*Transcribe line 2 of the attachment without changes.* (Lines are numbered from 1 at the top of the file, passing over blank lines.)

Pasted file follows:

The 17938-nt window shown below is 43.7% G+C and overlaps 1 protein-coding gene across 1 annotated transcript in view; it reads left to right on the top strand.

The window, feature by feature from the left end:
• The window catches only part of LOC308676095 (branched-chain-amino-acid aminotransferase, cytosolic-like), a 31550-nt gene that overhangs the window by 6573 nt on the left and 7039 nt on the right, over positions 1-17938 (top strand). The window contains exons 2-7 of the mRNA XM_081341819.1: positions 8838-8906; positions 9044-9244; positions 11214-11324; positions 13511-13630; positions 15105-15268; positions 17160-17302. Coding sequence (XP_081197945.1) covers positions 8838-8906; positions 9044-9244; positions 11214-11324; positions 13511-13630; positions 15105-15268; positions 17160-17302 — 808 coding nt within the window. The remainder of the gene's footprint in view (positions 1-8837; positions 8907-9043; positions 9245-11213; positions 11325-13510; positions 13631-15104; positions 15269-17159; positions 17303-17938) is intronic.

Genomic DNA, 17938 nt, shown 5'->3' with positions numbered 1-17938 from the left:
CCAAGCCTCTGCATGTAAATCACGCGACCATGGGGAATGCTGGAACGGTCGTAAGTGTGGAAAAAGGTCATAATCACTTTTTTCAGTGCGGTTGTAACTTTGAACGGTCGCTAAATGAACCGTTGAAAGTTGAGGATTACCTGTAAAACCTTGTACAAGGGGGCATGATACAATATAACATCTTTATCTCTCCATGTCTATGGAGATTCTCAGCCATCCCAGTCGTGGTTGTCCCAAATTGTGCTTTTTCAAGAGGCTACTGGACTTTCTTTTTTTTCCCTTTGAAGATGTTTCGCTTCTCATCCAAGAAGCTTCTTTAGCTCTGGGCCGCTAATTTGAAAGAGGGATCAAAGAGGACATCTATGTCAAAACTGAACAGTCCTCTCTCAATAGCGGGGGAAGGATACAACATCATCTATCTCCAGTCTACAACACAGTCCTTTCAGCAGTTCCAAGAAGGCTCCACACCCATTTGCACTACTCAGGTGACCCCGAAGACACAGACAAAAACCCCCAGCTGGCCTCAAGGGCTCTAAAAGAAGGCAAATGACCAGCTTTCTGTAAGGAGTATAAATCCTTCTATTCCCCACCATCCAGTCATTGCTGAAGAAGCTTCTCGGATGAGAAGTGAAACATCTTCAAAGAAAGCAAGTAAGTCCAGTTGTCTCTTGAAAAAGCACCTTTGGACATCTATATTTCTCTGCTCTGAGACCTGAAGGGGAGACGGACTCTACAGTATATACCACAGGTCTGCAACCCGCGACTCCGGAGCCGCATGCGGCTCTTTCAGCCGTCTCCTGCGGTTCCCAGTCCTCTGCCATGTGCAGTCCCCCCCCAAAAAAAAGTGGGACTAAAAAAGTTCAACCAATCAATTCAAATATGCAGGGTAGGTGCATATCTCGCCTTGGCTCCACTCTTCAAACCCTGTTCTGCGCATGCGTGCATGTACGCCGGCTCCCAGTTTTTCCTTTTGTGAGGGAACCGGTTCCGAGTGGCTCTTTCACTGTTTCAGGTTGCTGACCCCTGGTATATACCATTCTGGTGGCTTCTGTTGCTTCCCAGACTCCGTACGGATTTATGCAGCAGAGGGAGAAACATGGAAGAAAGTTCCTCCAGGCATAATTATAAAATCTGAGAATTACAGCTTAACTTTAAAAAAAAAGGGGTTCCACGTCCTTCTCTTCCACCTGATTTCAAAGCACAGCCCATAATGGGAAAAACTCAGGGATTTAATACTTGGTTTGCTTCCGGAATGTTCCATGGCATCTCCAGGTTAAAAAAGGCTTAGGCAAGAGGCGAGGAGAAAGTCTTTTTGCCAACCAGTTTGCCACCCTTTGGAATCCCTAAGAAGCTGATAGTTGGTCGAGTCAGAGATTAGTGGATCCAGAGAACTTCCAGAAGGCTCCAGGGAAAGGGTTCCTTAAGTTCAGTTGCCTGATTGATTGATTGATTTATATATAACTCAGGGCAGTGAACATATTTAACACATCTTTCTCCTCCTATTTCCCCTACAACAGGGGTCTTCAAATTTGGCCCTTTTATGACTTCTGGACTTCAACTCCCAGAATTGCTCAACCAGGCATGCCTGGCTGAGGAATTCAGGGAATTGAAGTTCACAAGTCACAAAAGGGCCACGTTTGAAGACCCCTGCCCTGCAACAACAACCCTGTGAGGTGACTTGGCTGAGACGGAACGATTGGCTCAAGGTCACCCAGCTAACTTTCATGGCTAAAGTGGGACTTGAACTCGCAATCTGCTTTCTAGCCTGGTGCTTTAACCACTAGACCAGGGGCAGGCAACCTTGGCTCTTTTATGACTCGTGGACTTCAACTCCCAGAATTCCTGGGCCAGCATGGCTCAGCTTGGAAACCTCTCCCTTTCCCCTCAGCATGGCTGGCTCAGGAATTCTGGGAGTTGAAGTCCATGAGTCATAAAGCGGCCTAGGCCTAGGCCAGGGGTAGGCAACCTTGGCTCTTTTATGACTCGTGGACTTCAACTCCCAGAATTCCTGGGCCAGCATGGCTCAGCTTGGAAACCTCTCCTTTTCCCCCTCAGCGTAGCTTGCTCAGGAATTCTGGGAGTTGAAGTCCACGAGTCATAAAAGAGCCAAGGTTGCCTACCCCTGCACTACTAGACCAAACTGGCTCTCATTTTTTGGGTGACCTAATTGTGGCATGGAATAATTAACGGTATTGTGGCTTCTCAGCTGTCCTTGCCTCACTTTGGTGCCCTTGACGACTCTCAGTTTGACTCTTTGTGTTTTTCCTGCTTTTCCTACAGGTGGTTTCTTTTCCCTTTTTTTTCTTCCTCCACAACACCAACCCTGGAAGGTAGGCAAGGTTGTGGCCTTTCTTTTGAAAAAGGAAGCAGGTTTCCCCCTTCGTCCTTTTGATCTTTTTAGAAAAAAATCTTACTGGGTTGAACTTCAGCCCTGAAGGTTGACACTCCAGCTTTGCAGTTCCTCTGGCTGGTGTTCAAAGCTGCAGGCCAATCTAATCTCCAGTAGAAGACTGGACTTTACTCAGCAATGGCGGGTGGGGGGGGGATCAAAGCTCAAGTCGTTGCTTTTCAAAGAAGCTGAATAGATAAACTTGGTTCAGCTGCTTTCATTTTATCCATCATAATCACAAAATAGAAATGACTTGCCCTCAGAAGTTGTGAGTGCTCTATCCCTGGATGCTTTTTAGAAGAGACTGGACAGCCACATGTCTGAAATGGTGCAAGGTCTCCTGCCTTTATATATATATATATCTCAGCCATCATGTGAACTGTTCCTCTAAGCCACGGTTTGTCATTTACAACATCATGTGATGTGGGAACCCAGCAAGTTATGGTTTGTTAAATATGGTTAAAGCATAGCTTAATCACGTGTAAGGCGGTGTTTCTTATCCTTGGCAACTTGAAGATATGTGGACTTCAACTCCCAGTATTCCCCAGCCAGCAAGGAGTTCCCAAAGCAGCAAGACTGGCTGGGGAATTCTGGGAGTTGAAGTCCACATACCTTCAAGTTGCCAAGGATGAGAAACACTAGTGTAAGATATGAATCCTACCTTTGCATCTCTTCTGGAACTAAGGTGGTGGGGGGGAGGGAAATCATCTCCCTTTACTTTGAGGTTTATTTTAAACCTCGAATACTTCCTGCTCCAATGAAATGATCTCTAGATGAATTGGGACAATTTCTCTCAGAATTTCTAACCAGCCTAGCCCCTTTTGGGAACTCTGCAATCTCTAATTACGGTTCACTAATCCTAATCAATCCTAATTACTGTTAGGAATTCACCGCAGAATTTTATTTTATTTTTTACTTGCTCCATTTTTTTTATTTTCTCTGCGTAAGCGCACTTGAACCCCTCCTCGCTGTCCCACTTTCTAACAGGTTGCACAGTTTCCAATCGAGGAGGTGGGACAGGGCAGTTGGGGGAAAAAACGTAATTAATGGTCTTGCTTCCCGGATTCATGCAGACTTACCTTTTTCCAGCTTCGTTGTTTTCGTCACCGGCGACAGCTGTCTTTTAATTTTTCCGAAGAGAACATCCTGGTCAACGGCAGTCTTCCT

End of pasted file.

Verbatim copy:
The window, feature by feature from the left end: